Last week, Scooter revisited the origin novel of Harry Dresden, Jim Butcher’s Storm Front. That series is 15 books in and counting. I thought it would be a good time to review another urban fantasy; one that is just getting started.
The first book in the Reagan Moon series, The Ghost Box came out a few months ago, so it has been interesting to contrast some of its birth pangs with those of Storm Front.
Character: Like Harry Dresden, Reagan Moon is a loner living on the fringe, but he’s no freelance wizard, he’s something worse: a journalist. He writes paranormal stories for the L.A.-based tabloid, The Blue Crescent. Also like Dresden, he shows some definite holes in development. Moon is a skeptic, but this never quite meshes with his observations of the world: he has a lifelong interest in the paranormal, yet plays the cynic, even in the face of legitimate wonders. It isn’t that he believes in alternative explanations: he simply clings to irrational skepticism. When it comes to the supernatural, he appears to be uncharacteristically thoughtless. See, Moon is a thinker.
In fact, he’s an overthinker. He hesitates at shadows, and he places too much value in his otherwise harmless quips: assuming that the intended target cared as much about the unspoken emotions behind them as he clearly does. There are a few times in The Ghost Box when his thoughts are a stumbling block to the plot. Speaking of which…
Plot: Here’s where Duran shines. Although references to Kolchak, ancient artifacts, cryptozoology and unexplained mysteries abound in The Ghost Box, this is no kitchen sink novel. The details of Moon’s world are lovingly crafted and carefully incorporated into a fully realized, inhabitable world where science borders slightly more closely to magic than in our world, where the paranormal and pseudoscience is slightly more friendly with astrophysics, and where old soldiers never die, they actually hang around patiently for another kill shot.
With a story like this, it is almost expected that it contains a warehouse of powerful talismans and ancient supernatural weapons, and The Ghost Box delivers with The Asylum. It goes well beyond the traditional Warehouse 13 or even the final scene of Raiders of the Lost Ark. The Asylum has a much deeper purpose than “keeping stuff out of the wrong hands.” Its custodian, the Mad Spaniard Matisse, even acknowledges the futility of such a temporal goal. No, he’s not preventing the inevitable Apocalypse with his storehouse, he’s delaying it to the best of his mortal abilities, for the sake of the remnant who might be spared the coming Hell.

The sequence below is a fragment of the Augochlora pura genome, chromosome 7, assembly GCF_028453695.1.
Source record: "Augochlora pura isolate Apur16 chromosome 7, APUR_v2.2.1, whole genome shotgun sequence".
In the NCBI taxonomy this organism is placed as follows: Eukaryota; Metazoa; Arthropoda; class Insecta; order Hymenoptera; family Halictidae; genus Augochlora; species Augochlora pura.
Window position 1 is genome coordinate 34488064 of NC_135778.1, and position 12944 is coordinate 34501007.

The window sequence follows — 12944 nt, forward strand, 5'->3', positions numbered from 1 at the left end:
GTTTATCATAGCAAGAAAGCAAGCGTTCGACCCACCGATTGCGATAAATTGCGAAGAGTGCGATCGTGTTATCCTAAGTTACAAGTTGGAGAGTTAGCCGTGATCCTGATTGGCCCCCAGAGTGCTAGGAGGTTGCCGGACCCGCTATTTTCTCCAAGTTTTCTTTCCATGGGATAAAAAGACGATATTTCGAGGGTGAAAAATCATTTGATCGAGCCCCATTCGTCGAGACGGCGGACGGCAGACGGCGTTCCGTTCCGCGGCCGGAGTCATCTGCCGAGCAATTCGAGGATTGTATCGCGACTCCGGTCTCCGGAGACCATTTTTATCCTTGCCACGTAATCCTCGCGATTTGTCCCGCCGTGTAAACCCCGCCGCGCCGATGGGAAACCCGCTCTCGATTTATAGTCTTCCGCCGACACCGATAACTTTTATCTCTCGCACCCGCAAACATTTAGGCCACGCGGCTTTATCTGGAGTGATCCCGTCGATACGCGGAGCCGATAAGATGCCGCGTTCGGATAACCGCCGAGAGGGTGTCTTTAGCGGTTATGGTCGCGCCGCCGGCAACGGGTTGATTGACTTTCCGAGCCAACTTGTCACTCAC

That Hell is vivid and powerful. Using one of the artifacts from the Asylum, a pair of goggles called the Rival’s Curtain, Moon is able to see the supernatural overlay – good, bad and downright ugly – that exists in tandem with the dingy physical realm. This not only gives him (at times unwanted) insight into his forward path, but he also suffers profound loss when he must set the goggles aside.
One of the striking things about The Ghost Box is the plot’s discernment of occult, supernatural, extraterrestrial, and biblical matters. Where far too many modern books treat them as a pastiche of interchangable bogeys, Duran clearly has sorted these things out by species. This book trucks and trades in a lot of non-normal things, but it doesn’t do that lightly.
“It was a human, I could tell by its density. But draping this person’s back was something else, something sickly gray. Two leathery manta wings folded over each shoulder, giving the appearance of a cape, yet these wings weren’t for flying. They were embedded into the person’s body near the pectoral region. It was an immense invisible parasite.”
When Moon isn’t slowing the plot down by getting stuck in his own head, he’s confronting rich and wild characters.
The Ghost Box is exceptionally well-edited at the sentence level: readable and clear.
The book has a few tropes that I could do without: the kickass lady assassin (whose -it must be added- masculine skills are supernaturally enhanced by the demonic. Although I wondered briefly if this was a commentary on the neutering of the feminine in modern society, I dismissed it as a distraction from the plot either way), the gun that fires upon dropping, and a hero who occasionally falls into passivity and must rely on rescue. Some readers will take particular exception to Moon’s complete uselessness with a firearm – as the son of a murdered soldier, he would make more sense as either a trained gunman or, like Batman, an anti-gun-wielding fanatic.
But as we have seen in Skin Game, series’ have a lot of growing up to do between their first and last book, and The Ghost Box is no different. If Reagan Moon shows some immaturity in character development, he shows even more promise. And the vivid, insane plot and wild world that follows him around is definitely worth the price of admission.